Consumer Comeback Blog

7 Tips for Paying Off Student Loans Faster

Written by Jeffrey Trull

paying-off-student-loans-homeworkPaying the minimum on student loans often means being stuck in debt for a decade or longer.

Federal student loans start with a 10-year term, which can be extended even longer with consolidation. Interest adds up when repaying student loans for this long, never mind the hassle of dealing with bills and sacrificing other financial goals in the meantime.

While student loan debt is much like dealing with other types of loans, there are some key differences for paying them quickly. Use the following tips for paying off student loans faster than you would by sending in the minimum each month.

1. Borrow with caution

Paying back your student loans faster begins with planning before the first payment is even due and hopefully before the money is borrowed.

Start with the obvious: limit your loans. The lower your student loan debt, the faster you’ll be able to pay it off.

To get an idea of how much you should borrow, try a calculator that suggests a total you’ll be able to repay. This calculator from FinAid will estimate an acceptable debt load based on the starting salary in your field.

Make sure to choose student loans wisely, too. They’re not all the same, and there’s often big differences in cost and repayment options between federal and private loans. Federal loans typically have more options for consolidation and payment plans after you graduate. For private loans, options and rates really depend on the lender, so be sure to check the fine print.

2. Start paying in college

You can start making payments on student loans before you graduate. Although payments are deferred, interest accrues on unsubsidized loans while you’re still in school. Paying while you’re still taking classes keeps interest costs down for the future and will give you a jump on paying off student loans later.

Maybe you have a summer job or internship that allows you to pay down some of your balance. While coming up with the cash in college isn’t easy, it’s worth much more than spending any money earned on spring break trips.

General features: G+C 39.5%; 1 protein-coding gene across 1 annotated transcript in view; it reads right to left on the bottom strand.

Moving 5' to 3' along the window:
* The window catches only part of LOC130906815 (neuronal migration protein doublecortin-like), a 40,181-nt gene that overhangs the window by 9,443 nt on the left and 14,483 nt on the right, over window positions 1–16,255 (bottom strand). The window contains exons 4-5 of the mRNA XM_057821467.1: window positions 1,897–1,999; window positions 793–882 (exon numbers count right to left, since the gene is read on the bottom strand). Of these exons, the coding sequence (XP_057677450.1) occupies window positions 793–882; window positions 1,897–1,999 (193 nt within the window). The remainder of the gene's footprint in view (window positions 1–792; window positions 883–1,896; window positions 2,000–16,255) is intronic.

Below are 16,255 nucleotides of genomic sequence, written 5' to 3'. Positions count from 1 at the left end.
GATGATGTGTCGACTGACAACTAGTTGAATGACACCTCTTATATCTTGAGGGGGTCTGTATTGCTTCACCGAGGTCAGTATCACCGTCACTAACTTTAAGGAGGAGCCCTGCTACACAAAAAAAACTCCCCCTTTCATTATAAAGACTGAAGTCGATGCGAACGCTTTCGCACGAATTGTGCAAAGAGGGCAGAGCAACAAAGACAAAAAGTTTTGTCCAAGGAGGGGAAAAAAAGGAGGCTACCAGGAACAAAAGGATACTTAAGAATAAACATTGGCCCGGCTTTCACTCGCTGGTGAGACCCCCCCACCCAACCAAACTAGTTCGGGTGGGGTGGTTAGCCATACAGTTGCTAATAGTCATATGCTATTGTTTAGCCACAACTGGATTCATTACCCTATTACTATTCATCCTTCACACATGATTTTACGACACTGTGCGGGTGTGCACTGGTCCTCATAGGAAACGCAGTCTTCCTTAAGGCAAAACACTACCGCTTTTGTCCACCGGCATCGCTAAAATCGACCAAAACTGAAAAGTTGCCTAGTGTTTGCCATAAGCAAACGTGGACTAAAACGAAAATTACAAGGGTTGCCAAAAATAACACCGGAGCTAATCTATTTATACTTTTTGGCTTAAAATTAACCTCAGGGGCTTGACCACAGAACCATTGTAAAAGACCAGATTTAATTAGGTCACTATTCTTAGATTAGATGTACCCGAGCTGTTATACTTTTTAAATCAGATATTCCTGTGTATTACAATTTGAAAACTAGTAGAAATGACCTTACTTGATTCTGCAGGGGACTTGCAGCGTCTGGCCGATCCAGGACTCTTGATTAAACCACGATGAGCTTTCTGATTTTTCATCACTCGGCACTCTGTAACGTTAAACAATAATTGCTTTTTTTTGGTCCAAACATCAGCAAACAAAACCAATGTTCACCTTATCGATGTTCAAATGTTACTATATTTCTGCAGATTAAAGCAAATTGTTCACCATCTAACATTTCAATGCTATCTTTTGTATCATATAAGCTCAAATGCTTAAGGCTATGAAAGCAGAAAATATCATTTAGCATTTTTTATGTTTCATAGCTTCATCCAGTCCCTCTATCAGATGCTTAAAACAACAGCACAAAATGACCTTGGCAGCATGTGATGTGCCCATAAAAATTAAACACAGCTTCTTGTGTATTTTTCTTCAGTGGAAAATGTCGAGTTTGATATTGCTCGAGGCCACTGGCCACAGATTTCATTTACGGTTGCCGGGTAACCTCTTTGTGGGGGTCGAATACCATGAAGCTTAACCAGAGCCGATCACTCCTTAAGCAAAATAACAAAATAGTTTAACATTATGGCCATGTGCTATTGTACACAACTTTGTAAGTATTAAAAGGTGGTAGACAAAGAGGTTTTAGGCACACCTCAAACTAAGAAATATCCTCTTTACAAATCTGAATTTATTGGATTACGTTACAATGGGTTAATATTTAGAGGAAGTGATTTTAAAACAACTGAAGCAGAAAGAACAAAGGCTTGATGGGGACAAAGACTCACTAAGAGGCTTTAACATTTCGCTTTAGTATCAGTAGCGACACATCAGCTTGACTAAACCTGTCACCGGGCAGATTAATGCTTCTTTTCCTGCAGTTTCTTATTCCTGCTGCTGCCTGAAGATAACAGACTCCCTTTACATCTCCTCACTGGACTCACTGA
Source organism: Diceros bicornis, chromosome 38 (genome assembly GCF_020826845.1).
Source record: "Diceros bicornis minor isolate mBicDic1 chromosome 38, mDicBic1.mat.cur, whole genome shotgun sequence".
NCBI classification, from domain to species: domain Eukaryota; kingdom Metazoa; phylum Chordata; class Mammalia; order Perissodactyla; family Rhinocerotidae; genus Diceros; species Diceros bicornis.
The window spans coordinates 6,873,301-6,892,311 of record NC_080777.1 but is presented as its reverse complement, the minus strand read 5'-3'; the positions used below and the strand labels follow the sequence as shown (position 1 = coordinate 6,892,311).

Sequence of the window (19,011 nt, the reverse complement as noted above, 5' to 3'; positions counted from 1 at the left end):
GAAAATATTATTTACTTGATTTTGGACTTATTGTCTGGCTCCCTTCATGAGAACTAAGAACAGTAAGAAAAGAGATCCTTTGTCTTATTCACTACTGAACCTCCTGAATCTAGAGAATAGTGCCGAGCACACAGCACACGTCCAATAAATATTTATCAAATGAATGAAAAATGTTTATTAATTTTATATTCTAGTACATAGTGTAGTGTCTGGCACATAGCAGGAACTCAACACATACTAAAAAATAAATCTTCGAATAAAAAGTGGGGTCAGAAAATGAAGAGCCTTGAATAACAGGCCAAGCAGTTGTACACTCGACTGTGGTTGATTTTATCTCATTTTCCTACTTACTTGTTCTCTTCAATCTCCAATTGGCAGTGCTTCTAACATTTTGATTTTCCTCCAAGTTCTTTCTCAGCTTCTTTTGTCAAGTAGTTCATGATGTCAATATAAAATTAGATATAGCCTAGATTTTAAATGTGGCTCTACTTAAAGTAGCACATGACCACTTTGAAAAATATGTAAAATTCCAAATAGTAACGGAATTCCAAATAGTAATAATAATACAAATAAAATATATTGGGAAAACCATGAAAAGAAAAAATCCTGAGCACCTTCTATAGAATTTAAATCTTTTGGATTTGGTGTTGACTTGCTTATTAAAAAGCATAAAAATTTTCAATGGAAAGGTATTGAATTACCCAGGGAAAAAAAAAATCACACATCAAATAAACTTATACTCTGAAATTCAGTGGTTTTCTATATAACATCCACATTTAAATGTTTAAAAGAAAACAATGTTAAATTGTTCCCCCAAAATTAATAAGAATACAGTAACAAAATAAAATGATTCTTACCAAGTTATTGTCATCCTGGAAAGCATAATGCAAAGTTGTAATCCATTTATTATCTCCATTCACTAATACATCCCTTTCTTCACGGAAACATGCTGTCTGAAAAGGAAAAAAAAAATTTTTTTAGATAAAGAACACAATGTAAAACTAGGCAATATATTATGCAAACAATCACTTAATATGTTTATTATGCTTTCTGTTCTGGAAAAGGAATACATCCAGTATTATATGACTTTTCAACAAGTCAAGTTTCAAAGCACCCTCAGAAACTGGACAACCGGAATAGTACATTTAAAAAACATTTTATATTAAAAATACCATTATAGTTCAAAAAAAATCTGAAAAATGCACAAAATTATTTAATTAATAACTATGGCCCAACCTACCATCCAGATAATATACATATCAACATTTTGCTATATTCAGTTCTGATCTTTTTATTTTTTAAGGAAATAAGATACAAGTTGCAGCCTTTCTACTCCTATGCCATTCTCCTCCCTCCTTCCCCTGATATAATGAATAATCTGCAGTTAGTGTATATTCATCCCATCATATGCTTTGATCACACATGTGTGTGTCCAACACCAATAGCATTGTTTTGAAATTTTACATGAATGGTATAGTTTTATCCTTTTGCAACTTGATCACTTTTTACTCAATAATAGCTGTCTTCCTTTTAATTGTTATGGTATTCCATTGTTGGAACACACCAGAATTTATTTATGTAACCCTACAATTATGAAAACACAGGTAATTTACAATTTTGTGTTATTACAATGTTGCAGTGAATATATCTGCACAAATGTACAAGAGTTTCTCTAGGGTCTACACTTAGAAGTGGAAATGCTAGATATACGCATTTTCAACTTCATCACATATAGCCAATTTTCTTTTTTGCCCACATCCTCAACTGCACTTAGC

3. Enroll in auto payments

Paying your loans automatically offers several benefits. You won’t risk late payments, you can have the payment withdrawn from your bank before you can spend the money, and you can even save on interest.

Some servicers offer a 0.25% discount on your interest rate for setting up automatic payments. It’s a small reward but can save hundreds if you’re paying back large balances over a long period.

4. Pay anything extra you can afford

The savings from making even small extra payments over the minimum on your student loans can leave surprising results.

Can you manage just $100 more a month towards your loans? The general recommendation is to keep student loan payments between 10% to 15% of your income. If you’re paying less than that, you may be able to afford more. If you pay more, you’ll save.

By paying just $100 extra a month on $20,000 in student loans at 6.8% interest, you’ll have student loans paid off 3.8 years earlier. That’s just over six years instead of 10 to finish paying off student loans.

You don’t have to stop there, either. With an extra $165 payment over the minimum, you can cut your 10-year term in half.

Want to pay even more? Investigate your savings further with this prepayment calculator.

When you’re paying extra, target the loans with highest interest rates first to save the most on interest charges.

5. Earn more to pay down loans

Getting a part-time job that doesn’t pay as well as you hope might actually be worth more than you think.

Don’t look at just your hourly wage. Consider the interest savings from the above example.

Don’t rule out a second job, freelancing, or other ways to earn more money. Remember that it can just be temporary while you’re paying off student loans, which will come sooner when you make more than the minimum payments.

6. Avoid consolidating loans

If you’re looking to pay down loans faster, consolidation probably won’t help and can even hurt.

Several student loan repayment options are available, and you’ll automatically be eligible for some if you have federal loans. In many cases, consolidation ends up costing more money and lengthening the term of your loans. Some extend the original 10-year term to 25 years.

If you consolidate federal loans with different interest rates, you’ll lose the ability to target the highest interest rates first. Federal loans should almost never be consolidated with private loans for this reason.

Consolidation does make sense when you’re having trouble making payments. But if your top priority is paying off student loans, look elsewhere.

7. Use tax savings to pay

While paying student loans is a drain on your wallet, you can get some money back on your taxes. If you earn less than $60,000 (or are married, file a joint return, and earn less than $120,000), you can deduct up to $2,500 in student loan interest payments on your taxes. This will help itemizers save a few bucks, and you can turn around and put the tax savings towards paying down your loans.